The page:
How fitting! I’ve been struggling with light settings on my camera because I know nothing about how a camera works and I mostly use the autofocus setting.
Plus… I like to photograph waterfowl and if the sun is bright, it adds another light challenge of reflecting off the water.
I asked a friend why the white parts of so many of my photos looked so bright and lacked detail.
He said that photos taken in low light will make white surfaces whiter and you get a washed out look.
Even if I tweak the photo in some photo software, I can’t completely compensate for my lack of knowledge of how to use a camera.
My friend did give me some tips though so I’ll keep learning and trying to apply it to get better pix.
The hooded mergansers were fun to watch. I assume it was a mating ritual. The female stretched out flat in the water as the male swam away from her; stretching his neck forward, then retracting it. Then he’d swim back toward her doing the same thing. When another female came toward her, she chased her off. At that point I think her coyness was busted.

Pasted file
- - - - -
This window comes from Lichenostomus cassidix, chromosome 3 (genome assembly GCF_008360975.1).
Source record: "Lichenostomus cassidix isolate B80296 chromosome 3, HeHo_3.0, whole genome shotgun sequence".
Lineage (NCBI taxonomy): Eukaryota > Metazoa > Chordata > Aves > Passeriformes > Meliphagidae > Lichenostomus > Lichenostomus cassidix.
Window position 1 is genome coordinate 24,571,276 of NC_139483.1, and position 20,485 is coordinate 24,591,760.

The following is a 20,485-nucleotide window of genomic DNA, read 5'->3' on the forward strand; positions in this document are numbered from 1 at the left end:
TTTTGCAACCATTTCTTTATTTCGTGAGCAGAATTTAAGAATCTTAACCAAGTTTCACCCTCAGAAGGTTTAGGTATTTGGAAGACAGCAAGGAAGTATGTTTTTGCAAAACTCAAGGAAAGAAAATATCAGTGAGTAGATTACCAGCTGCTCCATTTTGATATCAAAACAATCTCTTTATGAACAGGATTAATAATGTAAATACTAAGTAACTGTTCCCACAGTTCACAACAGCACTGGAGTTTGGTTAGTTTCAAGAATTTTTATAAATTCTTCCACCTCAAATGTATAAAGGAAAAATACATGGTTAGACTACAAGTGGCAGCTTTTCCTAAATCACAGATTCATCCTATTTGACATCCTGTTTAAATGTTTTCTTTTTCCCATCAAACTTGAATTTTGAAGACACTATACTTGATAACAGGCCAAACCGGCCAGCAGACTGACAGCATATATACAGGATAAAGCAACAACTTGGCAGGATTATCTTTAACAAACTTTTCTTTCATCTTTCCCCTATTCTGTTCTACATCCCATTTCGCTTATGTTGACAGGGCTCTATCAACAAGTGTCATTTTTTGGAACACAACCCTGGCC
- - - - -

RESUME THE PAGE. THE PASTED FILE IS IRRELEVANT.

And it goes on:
Today the Goldeneyes spent a lot of time feeding in front of our house. I think these are Common Goldeneyes instead of the Barrow’s Goldeneyes.
I presume the autofocus camera can compensate for lack of light by slowing the shutter speed. I think that’s why these photos aren’t focused perfectly. If it were film I could see that slowing the shutter speed would let in more light due to the time it is exposed. But I wonder how a camera over-exposes a digital image?
I do know that a slower shutter speed doesn’t stop action as well as a quick snap. That’s a Goldeneye-side-flip.